The conditions at Yankee Stadium are really cold today, with a first-pitch temperature of 42. It’s damp and it’s windy. Sounds like perfect conditions for two hard-throwing starting pitchers who can jam hitters inside, right?
Well, yeah. But that doesn’t mean it’ll necessarily be a low-scoring game, the way Tigers manager Jim Leyland looks at it.
“I found out a long time ago not to try to figure this thing out, because it just doesn’t work,” Leyland said. “Normally, you go into a game like today and you figure with the cold weather, maybe the pitchers have the advantage. You have two outstanding pitchers going. But I learned a long time ago, maybe an infielder gets a wet ball and throws one away, an outfielder slips with a couple runners on because of the wet grass or something. So I’ve never tried to figure it. It is what it is.”
Those aren’t Opening Day jitters for Tigers reliever Brad Thomas. He’s just that cold.
Thomas likes to brag that he never has a winter. The Australian left-hander enjoys summers pitching in the United States, then returns home in time for the warm season there.
Opening Day weather like Thursday’s cold, rainy conditions in New York really get to him. Heck, even the sunny, mid-40s conditions for Wednesday’s workout got to him.
“This is cold for me,” Thomas said as he debated how many layers of clothing to put on under his jersey. “I’ve had summer all year round for 15 years.”
There are parts of Australia that get snowy conditions, he said, mainly around the mountainous areas. But he lives on the coast, and he doesn’t ski, so he doesn’t go there.
“This,” he said, “is the coldest winter day at home.”
Thomas’ last real bout of winter, he said, would’ve come when he first signed to play in Japan in 2005.
– Jason Beck
First hit: Chipper Jones double, Braves, first inning vs. Washington
First strikeout: CC Sabathia, Yankees, fans Austin Jackson, Tigers, first inning
First home run: Jason Heyward, Braves, second inning vs. Washington
The Reds will remember former manager Sparky Anderson with a video tribute. Anderson, the Hall of Fame skipper for Cincinnati and the Tigers, died in November at the age of 76.
Current Reds manager Dusty Baker misses Anderson and considered him a friend.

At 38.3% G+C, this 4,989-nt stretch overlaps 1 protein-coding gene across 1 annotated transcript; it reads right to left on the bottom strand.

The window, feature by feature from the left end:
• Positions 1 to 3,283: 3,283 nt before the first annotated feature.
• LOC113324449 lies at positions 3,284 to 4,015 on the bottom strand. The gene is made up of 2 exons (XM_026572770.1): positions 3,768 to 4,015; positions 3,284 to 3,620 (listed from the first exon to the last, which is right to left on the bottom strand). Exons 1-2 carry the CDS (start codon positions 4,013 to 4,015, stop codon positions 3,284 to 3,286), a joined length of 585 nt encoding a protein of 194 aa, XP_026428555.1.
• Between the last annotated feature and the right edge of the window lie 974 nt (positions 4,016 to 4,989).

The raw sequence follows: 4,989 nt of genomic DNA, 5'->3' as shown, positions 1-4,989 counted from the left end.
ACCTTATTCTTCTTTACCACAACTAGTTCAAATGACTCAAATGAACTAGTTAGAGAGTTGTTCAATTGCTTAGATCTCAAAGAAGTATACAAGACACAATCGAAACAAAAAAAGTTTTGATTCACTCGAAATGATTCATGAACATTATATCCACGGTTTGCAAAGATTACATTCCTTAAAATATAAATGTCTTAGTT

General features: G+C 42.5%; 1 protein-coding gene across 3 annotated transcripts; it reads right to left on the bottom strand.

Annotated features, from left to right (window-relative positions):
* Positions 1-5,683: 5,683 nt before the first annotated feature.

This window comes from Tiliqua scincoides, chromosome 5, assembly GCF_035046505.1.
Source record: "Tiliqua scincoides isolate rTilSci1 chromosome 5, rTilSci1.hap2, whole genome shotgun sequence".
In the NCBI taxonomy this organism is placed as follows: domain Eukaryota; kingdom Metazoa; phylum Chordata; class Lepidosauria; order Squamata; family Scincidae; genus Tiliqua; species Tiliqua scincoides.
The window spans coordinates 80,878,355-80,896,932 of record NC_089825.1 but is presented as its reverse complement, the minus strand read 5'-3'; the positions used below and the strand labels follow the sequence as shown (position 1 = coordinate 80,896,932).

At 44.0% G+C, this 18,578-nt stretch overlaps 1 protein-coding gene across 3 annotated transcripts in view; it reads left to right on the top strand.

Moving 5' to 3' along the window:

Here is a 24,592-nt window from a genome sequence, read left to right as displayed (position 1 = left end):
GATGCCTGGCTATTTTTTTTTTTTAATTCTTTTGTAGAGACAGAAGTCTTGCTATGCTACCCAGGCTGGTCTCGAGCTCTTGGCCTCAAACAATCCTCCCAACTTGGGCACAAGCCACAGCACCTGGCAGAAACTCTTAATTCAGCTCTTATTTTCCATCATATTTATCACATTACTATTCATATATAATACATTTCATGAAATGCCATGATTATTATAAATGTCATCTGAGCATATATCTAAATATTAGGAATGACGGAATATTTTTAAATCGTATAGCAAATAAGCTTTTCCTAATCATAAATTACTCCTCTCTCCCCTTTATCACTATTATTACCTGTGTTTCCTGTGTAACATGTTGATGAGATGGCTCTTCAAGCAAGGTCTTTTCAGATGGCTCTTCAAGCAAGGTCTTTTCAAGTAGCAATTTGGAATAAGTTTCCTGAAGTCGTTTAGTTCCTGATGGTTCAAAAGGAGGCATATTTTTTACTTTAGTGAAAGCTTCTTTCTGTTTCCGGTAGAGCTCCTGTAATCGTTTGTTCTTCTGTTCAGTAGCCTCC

“Once I started managing and coaching, I got closer to Sparky,” Baker said on Thursday morning. “There were times I could call Sparky and ask him for advice about anything. I really miss the fact he’s not available to talk to.”
— Mark Sheldon
Bob Uecker was set for his 40th consecutive Brewers Opening Day broadcast on Thursday and revealed that, if not for one fortuitous doctor’s visit, his streak would have ended at 39.
Uecker underwent major heart surgery last April to repair a leaking aortic valve, and his return was slowed by a staph infection. By October, Uecker was feeling well enough to accept an invitation to speak at a dinner in Florida, but before traveling, he went in for one last check-up. That’s when his doctor discovered that the infection had opened another leak in Uecker’s aorta. He immediately scheduled a second surgery.
“Had I not gone for that check-up, I would have died,” Uecker said. “No doubt. Oh, no doubt. They found that hole where the staph infection had settled in and ate a hole in the new valve they put in. It was pumping blood out of my heart chamber.”
The second surgery was difficult, but deemed a success, and Uecker returned to a normal broadcast schedule in Spring Training. He’s scheduled to call all 162 games in 2011 with broadcast partner Cory Provus.
“I don’t know if I’m back to normal,” Uecker said. “My chest is a little sore yet, where they break you open. once was OK, twice is a little harder. Other than that, I feel good. … I feel stronger. I’m back swimming again [one mile per day]. I love doing that. I felt strong this spring, working-wise.”
After dropping 24 pounds last season, Uecker is back to an Opening Day weight of 190.
“That was my ‘sitting weight’ when I played,” he deadpanned.
That sense of humor never suffered during Uecker’s trying 2010. He’ll put it to work on the Brewers Radio Network this season, just like he’s done every season since stepping into the booth midway through the 1971 season. He’s done every Opening Day game since, and calculated that Thursday marked his 56th Major League opening day if you count his days as a player.
“Fifty-six years,” he said wistfully, “and I’m still not in the lineup.”
— Adam McCalvy
The last time it counted — 149 days ago to be exact — Brian Wilson struck out Nelson Cruz swinging to give the Giants their first World Series title since 1954.
Hot Stove season came and went. Spring Training games were played.
Now, it’s time for a new season.
Opening Day 2011 features six matchups (all times ET): Braves-Nationals at 1:05 p.m.; Tigers-Yankees at 1:05 p.m.; Brewers-Reds at 2:10 p.m.; Angels-Royals at 4:10 p.m.; Padres-Cardinals at 4:15 p.m.; and Giants-Dodgers at 8 p.m. in the ESPN Opening Night game.
The Giants begin their quest to become the first repeat champion since the 1998-2000 Yankees, and the first in the NL to repeat since the 1975-76 Reds. But the Phillies added Cliff Lee, giving them a philthy rotation that could be the best in MLB history. Over in the AL, the Red Sox added some serious firepower in the likes of Adrian Gonzalez and Carl Crawford.
The 27 other MLB clubs begin today with the same record, the same hopes, the same dreams. Follow us all day as we chronicle the dawn of a new season, from the first pitch on the East Coast, to the last out in SoCal. Who will rise in October? Buckle up and enjoy The Show.